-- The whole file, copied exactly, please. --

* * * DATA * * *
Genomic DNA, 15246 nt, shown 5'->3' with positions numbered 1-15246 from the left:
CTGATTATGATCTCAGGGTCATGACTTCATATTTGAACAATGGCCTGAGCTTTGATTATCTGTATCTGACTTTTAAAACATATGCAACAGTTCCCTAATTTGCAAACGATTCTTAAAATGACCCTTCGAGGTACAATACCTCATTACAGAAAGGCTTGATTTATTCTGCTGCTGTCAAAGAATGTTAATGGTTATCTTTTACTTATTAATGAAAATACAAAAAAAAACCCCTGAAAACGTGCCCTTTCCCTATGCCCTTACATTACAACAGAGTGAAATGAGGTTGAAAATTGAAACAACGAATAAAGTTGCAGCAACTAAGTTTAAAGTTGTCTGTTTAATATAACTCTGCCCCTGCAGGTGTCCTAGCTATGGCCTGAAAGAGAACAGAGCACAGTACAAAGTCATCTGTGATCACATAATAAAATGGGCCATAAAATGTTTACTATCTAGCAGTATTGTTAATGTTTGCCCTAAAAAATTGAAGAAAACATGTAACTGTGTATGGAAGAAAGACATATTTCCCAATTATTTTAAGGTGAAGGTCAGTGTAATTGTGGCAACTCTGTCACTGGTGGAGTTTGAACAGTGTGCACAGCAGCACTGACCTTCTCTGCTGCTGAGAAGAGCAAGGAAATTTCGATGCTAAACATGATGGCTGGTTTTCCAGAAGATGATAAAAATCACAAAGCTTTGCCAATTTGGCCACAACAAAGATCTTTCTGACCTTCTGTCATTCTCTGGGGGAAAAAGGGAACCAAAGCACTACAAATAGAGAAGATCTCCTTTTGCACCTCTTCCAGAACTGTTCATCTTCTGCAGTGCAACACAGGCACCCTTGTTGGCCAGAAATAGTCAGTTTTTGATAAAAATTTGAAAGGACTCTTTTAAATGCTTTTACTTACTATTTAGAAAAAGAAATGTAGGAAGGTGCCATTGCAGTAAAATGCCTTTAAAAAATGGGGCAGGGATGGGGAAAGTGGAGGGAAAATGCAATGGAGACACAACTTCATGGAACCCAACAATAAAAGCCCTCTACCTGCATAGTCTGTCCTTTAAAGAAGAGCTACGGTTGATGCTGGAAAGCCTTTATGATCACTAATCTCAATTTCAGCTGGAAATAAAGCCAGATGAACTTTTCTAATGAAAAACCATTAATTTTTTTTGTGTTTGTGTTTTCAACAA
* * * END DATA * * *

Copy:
Genomic DNA, 15246 nt, shown 5'->3' with positions numbered 1-15246 from the left:
CTGATTATGATCTCAGGGTCATGACTTCATATTTGAACAATGGCCTGAGCTTTGATTATCTGTATCTGACTTTTAAAACATATGCAACAGTTCCCTAATTTGCAAACGATTCTTAAAATGACCCTTCGAGGTACAATACCTCATTACAGAAAGGCTTGATTTATTCTGCTGCTGTCAAAGAATGTTAATGGTTATCTTTTACTTATTAATGAAAATACAAAAAAAAACCCCTGAAAACGTGCCCTTTCCCTATGCCCTTACATTACAACAGAGTGAAATGAGGTTGAAAATTGAAACAACGAATAAAGTTGCAGCAACTAAGTTTAAAGTTGTCTGTTTAATATAACTCTGCCCCTGCAGGTGTCCTAGCTATGGCCTGAAAGAGAACAGAGCACAGTACAAAGTCATCTGTGATCACATAATAAAATGGGCCATAAAATGTTTACTATCTAGCAGTATTGTTAATGTTTGCCCTAAAAAATTGAAGAAAACATGTAACTGTGTATGGAAGAAAGACATATTTCCCAATTATTTTAAGGTGAAGGTCAGTGTAATTGTGGCAACTCTGTCACTGGTGGAGTTTGAACAGTGTGCACAGCAGCACTGACCTTCTCTGCTGCTGAGAAGAGCAAGGAAATTTCGATGCTAAACATGATGGCTGGTTTTCCAGAAGATGATAAAAATCACAAAGCTTTGCCAATTTGGCCACAACAAAGATCTTTCTGACCTTCTGTCATTCTCTGGGGGAAAAAGGGAACCAAAGCACTACAAATAGAGAAGATCTCCTTTTGCACCTCTTCCAGAACTGTTCATCTTCTGCAGTGCAACACAGGCACCCTTGTTGGCCAGAAATAGTCAGTTTTTGATAAAAATTTGAAAGGACTCTTTTAAATGCTTTTACTTACTATTTAGAAAAAGAAATGTAGGAAGGTGCCATTGCAGTAAAATGCCTTTAAAAAATGGGGCAGGGATGGGGAAAGTGGAGGGAAAATGCAATGGAGACACAACTTCATGGAACCCAACAATAAAAGCCCTCTACCTGCATAGTCTGTCCTTTAAAGAAGAGCTACGGTTGATGCTGGAAAGCCTTTATGATCACTAATCTCAATTTCAGCTGGAAATAAAGCCAGATGAACTTTTCTAATGAAAAACCATTAATTTTTTTTGTGTTTGTGTTTTCAACAA